Last week saw the arrival of a bit of a crisis in our household. Several unrelated and individually easy to deal with issues collided to create a spectacular stress-bomb that blew up all over my and Lena’s home.
Something had to be done.
I snuck away and grabbed the phone. This was no job for mere chocolate or flowers. No, this required hotels and amusement parks, and fast. I got us into a Disney resort the next day, and we spent the following three meandering around Epcot, Hollywood Studios, and both the Animal and Magic Kingdoms. It was rejuvenating, and the best park experience either of us had walked away with in years — and we always have a good time.
We left around four in the afternoon on Sunday, happy and calm, and Lena mentioned that she had always wanted to see an IKEA store. It sounded interesting to me, having never visited one before, so we looked it up on the iPhone and drove there.
The parking lot was enormous, and on a Sunday afternoon, filled to capacity. This was clearly a destination spot. The closest parking was a several minute hike from the front door, but having just come from three solid days of walking, the two of us barely noticed. Happily, the lot was also dotted with signs to tell you what section your car was parked in, so as long as you could remember which identical green sign was yours, you were cool. I took a pic with my phone, which has better memory than I do, and we headed for the doors.
Inside was chaotic and confusing. There were two massive stories of showrooms, and we had to look for the signs to figure out where to start. After a few minutes of searching, Lena spotted it, “Enter maze here ➡,” and we were off.
One thing I realized immediately, was that if you needed a single item, and wanted to dash in and dash out, IKEA was not the store for you. Each floor is drawn out like some wacky science experiment involving mice and cheese, (more on the cheese later) and it is not possible to skip ahead from one department to the next. If you want to see anything, you must see everything. And there is a lot to see. It will take you forty-five minutes just to get through the top floor, (as much as two hours if your wife is with you) and another two-thirds as long for the slightly smaller downstairs.
If you just need a can-opener, go to Target.
Somewhat frustrating to non-Swedish natives is the naming scheme involved for all items there. (And Danish, and Finnish, and Scandinavian — IKEA uses a mishmash of places, names, and terms in as many nordic-sounding languages as possible.) Each item is labelled with a giant semi-pronouncable name, like “Omväxlande,” and then in smaller letters beneath, a description of what the thing actually is. In this case, “Tray.” In some cases it’s funny, or entertaining; in others, maddening.
IKEA stands tall on its pricing, as most items are dead cheap to buy. Quality seems to kick its legs back out again, as most items are dead cheap to make. Much more attention is given to how things will look on a showroom floor than how they will stand up in a home. That Solsta Olarp may look good next to the Söderhamn while you’re groovin’ on the fjernsyn, but don’t let your fat friends sit on it. Or anyone else, for that matter.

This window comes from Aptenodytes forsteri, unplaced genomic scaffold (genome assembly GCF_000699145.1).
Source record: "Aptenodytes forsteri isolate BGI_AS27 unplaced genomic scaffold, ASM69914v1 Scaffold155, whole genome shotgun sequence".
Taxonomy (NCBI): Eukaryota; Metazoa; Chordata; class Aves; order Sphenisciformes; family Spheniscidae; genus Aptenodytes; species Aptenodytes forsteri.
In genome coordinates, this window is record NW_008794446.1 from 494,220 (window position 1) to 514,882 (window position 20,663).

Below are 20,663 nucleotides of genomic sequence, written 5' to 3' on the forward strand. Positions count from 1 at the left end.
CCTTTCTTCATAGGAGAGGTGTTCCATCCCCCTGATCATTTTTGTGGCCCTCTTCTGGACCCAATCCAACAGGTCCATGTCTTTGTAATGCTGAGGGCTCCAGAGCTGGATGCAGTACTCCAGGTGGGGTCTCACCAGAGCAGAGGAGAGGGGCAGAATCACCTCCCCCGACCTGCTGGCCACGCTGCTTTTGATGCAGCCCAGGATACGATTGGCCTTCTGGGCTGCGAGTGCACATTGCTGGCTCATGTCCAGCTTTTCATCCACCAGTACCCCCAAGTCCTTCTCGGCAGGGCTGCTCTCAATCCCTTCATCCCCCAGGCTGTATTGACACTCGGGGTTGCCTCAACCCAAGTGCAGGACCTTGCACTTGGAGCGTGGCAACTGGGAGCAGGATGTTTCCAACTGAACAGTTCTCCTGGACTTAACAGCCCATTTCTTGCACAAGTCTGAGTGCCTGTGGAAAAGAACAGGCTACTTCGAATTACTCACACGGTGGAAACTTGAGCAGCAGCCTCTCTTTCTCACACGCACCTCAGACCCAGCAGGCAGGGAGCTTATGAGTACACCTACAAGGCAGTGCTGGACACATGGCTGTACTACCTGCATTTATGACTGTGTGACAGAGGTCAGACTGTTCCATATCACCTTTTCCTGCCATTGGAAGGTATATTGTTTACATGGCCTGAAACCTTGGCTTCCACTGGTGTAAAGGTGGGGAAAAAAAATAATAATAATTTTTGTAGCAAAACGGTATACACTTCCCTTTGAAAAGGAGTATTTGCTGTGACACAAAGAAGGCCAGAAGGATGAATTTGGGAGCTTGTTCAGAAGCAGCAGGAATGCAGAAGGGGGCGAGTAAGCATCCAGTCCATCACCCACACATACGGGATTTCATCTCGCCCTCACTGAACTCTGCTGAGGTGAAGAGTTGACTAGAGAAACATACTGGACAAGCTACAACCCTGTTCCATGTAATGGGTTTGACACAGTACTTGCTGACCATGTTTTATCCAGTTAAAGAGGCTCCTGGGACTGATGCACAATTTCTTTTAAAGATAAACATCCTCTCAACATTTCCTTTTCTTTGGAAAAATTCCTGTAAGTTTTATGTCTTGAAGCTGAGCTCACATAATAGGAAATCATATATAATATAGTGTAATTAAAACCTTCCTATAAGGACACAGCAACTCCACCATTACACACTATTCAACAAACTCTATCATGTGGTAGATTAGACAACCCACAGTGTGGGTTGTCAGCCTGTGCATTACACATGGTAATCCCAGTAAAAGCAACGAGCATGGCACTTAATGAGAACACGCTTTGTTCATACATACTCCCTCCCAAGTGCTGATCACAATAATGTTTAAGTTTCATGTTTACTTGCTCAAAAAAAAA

At the end of the maze is the cheese, in the form of beef and pork (and possibly a little horse) meatballs. (Köttballs? Whatever.) Lena had a pretty good experience, but my own was a bit more bumpy. I asked for a piece of chicken and some mashed potatoes, and was told that no, I may not have that. If I wanted the chicken I would have to order the chicken with the pulled pork, mac and cheese, and roasted veggies. I would be allowed to sub out a second piece of chicken for the pork, but I would have to order the potatoes as a separate side. After realizing that I would in no fashion be allowed to order the food I wanted, I ordered a piece of cornbread and a diet coke. I wanted to order the larger meal and dump the pulled pork on the floor, but Lena wouldn’t let me. The cornbread was fine, and they had that kind of “soft” ice for the drinks that you used to get in movie theaters, which I love. (Lena said the meatballs were at least as good as any other time she had eaten Swedish meatballs.)
We didn’t buy anything, and I’m not certain I ever would, but it was kind of fun for the cultural experience — and I no longer wish we had one of these in Jacksonville. If for no other reason I’m glad I went because all of the late night TV jokes finally make sense.
If you’re ever driving by and decide you want to pop your IKEA cherry, just make sure you’ve got plenty of time, don’t actually need anything, and are either very hungry or not hungry at all. If you do decide to take some furniture home with you, please remember that the wooden items are made of paper, the metal items are made of MDF, and if you see something made of stone, that’s just what they do with the leftover meatballs, so don’t get it wet.